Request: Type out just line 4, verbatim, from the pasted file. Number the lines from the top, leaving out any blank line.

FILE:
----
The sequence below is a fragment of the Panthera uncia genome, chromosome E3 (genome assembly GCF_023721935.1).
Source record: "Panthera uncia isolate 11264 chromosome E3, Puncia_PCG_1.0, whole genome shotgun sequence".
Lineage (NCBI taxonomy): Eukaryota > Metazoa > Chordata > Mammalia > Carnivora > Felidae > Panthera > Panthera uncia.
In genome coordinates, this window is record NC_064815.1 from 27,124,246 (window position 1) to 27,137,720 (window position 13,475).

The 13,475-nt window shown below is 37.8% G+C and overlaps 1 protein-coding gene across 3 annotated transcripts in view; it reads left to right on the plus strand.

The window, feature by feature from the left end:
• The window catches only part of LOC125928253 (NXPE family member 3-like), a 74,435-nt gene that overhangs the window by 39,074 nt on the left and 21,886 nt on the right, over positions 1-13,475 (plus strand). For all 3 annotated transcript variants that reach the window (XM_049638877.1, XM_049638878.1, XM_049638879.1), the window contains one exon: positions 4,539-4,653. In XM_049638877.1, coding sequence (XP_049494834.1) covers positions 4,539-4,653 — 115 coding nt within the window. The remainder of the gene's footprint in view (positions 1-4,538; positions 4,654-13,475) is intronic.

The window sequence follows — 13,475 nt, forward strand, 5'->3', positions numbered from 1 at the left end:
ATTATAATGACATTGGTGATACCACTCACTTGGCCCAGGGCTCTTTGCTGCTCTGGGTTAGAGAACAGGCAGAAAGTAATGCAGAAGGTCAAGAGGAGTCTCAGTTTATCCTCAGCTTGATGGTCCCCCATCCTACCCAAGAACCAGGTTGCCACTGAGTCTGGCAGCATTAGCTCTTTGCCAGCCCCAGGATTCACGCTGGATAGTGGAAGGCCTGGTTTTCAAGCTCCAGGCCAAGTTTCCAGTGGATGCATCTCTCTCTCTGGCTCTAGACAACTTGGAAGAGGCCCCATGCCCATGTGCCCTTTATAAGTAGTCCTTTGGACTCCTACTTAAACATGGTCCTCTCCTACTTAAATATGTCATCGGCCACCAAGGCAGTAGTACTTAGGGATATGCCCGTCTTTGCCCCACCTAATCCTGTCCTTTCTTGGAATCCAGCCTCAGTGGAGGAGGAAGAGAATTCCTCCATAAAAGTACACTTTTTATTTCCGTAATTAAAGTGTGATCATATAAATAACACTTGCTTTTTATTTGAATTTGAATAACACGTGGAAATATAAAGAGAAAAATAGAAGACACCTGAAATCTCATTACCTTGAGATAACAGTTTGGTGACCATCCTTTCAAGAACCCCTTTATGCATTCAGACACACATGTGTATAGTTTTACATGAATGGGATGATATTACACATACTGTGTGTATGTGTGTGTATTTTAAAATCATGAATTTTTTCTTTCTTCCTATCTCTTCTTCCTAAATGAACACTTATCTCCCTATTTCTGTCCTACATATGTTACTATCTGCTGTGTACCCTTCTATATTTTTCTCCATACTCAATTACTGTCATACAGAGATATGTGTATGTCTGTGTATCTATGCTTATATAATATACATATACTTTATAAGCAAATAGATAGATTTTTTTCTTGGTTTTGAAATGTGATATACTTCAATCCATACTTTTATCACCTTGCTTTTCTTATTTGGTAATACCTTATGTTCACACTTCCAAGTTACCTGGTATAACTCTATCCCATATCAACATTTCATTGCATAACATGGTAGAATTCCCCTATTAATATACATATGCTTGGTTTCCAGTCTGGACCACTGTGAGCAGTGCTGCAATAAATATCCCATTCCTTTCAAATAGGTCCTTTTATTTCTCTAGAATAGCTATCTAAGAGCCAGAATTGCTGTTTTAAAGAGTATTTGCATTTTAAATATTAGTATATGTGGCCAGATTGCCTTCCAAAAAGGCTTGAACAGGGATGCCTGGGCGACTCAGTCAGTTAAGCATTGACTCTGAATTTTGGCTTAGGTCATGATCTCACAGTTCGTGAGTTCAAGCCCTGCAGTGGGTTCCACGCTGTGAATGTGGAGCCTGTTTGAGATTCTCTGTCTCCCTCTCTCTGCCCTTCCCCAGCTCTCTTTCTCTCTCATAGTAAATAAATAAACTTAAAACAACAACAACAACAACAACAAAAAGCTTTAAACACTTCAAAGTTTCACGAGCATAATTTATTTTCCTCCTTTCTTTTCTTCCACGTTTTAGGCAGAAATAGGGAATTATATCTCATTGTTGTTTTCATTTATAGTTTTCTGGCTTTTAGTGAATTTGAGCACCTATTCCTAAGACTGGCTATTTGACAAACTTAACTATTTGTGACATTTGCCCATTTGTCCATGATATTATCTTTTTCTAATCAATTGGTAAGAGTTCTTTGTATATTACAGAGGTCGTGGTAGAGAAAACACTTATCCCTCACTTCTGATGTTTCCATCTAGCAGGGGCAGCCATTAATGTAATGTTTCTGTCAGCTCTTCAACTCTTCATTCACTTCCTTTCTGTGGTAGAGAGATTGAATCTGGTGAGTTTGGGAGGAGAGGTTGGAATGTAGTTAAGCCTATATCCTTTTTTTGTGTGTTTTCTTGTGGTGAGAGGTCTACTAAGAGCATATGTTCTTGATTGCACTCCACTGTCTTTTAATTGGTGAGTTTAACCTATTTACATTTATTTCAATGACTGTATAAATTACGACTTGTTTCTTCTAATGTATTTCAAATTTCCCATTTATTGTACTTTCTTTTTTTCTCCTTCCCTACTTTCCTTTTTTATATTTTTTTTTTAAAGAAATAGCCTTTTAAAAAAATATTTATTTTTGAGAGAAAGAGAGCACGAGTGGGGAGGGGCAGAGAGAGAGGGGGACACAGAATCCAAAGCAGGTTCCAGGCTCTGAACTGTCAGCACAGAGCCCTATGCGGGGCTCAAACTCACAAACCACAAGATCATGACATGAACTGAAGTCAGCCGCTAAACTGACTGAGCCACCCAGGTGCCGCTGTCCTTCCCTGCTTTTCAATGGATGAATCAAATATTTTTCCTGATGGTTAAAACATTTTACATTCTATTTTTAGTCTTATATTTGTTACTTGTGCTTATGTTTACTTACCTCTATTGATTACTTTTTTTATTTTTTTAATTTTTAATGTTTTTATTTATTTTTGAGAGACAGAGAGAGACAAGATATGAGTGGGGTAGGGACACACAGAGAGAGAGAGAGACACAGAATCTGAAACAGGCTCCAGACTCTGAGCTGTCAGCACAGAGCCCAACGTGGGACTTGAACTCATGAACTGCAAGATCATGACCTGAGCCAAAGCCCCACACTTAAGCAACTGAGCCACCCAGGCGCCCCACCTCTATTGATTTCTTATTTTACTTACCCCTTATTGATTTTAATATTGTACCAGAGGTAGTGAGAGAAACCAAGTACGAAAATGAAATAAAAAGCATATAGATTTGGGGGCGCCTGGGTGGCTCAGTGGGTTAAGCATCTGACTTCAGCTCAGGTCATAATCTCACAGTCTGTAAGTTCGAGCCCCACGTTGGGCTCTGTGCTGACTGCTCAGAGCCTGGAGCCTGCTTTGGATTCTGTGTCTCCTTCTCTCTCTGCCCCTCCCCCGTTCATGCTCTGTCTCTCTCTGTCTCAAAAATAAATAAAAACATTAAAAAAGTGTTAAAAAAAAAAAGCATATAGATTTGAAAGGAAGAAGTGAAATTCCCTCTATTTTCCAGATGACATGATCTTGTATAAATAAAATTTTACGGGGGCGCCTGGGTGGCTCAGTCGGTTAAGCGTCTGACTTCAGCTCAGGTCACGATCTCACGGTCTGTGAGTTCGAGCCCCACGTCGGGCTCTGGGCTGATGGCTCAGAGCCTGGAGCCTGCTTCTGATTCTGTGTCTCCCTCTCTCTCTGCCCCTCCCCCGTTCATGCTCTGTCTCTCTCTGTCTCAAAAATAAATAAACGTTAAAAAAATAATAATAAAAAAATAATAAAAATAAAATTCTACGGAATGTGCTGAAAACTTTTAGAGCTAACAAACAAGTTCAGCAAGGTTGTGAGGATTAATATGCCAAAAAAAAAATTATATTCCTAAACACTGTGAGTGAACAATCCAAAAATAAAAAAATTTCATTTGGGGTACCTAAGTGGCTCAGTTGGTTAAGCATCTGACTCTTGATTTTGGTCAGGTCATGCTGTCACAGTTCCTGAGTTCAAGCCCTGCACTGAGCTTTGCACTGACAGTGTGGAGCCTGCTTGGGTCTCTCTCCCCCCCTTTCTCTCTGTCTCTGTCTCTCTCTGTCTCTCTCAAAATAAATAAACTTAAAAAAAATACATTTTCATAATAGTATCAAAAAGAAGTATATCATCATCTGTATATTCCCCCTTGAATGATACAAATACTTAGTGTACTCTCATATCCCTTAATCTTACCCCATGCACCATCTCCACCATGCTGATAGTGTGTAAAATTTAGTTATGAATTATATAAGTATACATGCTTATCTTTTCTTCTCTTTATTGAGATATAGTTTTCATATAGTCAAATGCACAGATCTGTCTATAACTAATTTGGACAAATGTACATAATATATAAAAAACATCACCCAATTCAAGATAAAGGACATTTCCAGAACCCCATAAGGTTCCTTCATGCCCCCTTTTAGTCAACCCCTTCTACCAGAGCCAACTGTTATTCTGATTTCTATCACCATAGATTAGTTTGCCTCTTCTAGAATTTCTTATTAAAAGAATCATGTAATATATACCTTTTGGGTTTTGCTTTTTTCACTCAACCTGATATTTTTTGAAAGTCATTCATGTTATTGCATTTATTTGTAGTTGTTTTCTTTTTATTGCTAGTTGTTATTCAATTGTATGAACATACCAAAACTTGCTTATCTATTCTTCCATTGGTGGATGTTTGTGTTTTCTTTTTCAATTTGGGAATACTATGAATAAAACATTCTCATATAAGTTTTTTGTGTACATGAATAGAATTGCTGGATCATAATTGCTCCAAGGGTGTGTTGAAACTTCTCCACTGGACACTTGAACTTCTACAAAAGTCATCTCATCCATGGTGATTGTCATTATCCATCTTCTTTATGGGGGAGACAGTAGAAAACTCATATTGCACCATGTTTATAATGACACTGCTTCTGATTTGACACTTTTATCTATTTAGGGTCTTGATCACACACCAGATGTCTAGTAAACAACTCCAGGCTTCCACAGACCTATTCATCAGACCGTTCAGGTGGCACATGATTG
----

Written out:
In genome coordinates, this window is record NC_064815.1 from 27,124,246 (window position 1) to 27,137,720 (window position 13,475).